What is the Alexandra Wet Fly Pattern
The Alexandra wet fly originated in Scotland in the 1860s primarily for trout in lakes. . The artificial fly is also known as the Lady of the Lake, the fly was named by English angler Major William Greer Turle to honor Alexandra, Princess of Wales. The fly gained popularity because it was extremely effective fished slowly on sinking lines. Anglers began using the fly in rivers for sea trout and Atlantic salmon with success. It was so effective, that it was allegedly banned from some waters. In the late 19th century, Major William Greer Turle (March 1839 – January 1909), a prominent English angler, renamed the fly Alexandra to honor Alexandra of Denmark, the daughter-in-law of Queen Victoria and then known as the Princess of Wales (1863 to 1901). Turle was a chalkstream angler with water on the River Test near Newton Stacey. He learned fly tying from George Selwyn Marryat and was a close associate of Frederic M. Halford.
The fly is distinguished by the heavy peacock herl wing and silver body which makes the fly resemble a small baitfish or fry. The Alexandra proved to be a very effective fly for trout in lakes and streams in England and Scotland in the late 19th and early 20th century. Many fly fishing purists derided the fly and its use was once banned on many English waters. The Alexandra wet fly are use for trout, salmon lakes and rivers. The Alexandra is an attractor pattern most likely taken as a small baitfish or fry. Typical variations include the use of mottled turkey feather for the underwing, peacock herl for the tail and beads or cones for weight.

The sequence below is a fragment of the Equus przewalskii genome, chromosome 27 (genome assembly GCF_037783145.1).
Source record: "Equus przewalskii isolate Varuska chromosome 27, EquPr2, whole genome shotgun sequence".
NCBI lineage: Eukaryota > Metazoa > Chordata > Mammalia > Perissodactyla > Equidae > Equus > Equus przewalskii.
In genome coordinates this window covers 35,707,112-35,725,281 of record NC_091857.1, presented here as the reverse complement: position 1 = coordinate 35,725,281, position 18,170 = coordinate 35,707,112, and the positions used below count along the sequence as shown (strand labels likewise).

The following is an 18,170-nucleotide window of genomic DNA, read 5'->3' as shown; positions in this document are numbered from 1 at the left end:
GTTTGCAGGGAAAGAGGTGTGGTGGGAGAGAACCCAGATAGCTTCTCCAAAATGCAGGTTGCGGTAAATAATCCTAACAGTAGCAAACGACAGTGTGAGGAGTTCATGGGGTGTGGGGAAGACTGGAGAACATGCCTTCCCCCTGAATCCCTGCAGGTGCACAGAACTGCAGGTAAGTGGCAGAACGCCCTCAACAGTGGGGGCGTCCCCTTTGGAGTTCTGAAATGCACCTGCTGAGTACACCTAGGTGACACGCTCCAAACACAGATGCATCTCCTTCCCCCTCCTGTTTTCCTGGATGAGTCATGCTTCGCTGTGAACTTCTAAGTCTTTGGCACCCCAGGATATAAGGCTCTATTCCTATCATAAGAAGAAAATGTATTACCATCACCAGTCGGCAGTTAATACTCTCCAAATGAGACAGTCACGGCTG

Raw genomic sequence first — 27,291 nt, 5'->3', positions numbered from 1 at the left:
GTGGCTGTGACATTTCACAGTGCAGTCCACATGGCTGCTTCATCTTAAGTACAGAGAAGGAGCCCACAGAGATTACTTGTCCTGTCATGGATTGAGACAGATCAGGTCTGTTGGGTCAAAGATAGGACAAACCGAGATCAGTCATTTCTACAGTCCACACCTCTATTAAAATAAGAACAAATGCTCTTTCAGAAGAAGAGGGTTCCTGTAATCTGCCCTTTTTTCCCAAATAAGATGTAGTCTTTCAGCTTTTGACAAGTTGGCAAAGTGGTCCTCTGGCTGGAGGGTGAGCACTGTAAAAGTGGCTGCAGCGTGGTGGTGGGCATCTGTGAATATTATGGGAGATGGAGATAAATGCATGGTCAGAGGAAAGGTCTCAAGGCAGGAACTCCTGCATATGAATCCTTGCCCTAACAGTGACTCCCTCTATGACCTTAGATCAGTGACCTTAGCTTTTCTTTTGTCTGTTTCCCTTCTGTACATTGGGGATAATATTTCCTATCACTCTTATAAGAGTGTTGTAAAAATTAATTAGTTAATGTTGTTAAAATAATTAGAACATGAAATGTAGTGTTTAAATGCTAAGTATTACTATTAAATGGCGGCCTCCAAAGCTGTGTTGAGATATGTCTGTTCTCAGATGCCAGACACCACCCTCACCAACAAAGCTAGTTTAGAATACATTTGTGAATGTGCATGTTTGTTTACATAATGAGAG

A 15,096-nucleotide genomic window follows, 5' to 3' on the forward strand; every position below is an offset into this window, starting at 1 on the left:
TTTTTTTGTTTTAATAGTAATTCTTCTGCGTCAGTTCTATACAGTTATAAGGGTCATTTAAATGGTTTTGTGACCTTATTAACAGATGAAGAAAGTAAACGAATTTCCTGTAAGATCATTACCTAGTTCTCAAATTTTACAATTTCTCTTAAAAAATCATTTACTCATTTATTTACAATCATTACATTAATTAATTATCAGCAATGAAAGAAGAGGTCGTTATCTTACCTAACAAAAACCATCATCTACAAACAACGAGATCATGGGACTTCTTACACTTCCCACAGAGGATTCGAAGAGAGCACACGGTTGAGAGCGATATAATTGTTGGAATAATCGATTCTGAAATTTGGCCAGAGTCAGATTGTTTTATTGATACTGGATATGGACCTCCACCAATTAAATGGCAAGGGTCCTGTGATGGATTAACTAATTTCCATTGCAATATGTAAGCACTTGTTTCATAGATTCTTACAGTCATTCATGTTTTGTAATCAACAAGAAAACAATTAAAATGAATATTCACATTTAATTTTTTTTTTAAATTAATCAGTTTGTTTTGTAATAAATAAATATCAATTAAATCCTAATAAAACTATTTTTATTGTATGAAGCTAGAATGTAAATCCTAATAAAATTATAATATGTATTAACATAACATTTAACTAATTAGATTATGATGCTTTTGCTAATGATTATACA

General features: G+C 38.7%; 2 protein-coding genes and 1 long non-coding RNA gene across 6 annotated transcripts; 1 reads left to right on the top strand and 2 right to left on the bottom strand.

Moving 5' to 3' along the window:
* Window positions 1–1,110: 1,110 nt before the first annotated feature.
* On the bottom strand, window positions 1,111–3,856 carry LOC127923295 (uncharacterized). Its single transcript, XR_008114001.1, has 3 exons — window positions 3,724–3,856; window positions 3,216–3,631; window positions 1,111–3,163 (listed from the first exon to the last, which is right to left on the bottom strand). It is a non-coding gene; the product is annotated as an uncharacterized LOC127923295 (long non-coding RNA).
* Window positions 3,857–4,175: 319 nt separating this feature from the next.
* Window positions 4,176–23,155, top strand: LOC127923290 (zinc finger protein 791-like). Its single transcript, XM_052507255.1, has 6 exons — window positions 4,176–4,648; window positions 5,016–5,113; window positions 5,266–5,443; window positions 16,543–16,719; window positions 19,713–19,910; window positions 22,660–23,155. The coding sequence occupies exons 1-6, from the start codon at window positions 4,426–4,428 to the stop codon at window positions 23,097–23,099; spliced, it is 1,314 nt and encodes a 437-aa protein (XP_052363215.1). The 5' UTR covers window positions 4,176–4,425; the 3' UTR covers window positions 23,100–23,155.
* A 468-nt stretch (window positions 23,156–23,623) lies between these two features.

Typical sizes: 6–10
Thread: Black 6/0 nylon
Tail: Red ibis, swan or goose wing feather (Click here to get high quality feathers, herls and hackles.)
Body: Silver tinsel (Click here to get high quality tinsels.)
Wing: Six or more strands of peacock herl over red ibis, swan or goose wing feather (Click here to get high quality feathers, herls and hackles.)
Ribbing: Fine oval silver tinsel (Click here to get high quality tinsels.)
Hackle: Black or brown tied wet
Head: Black thread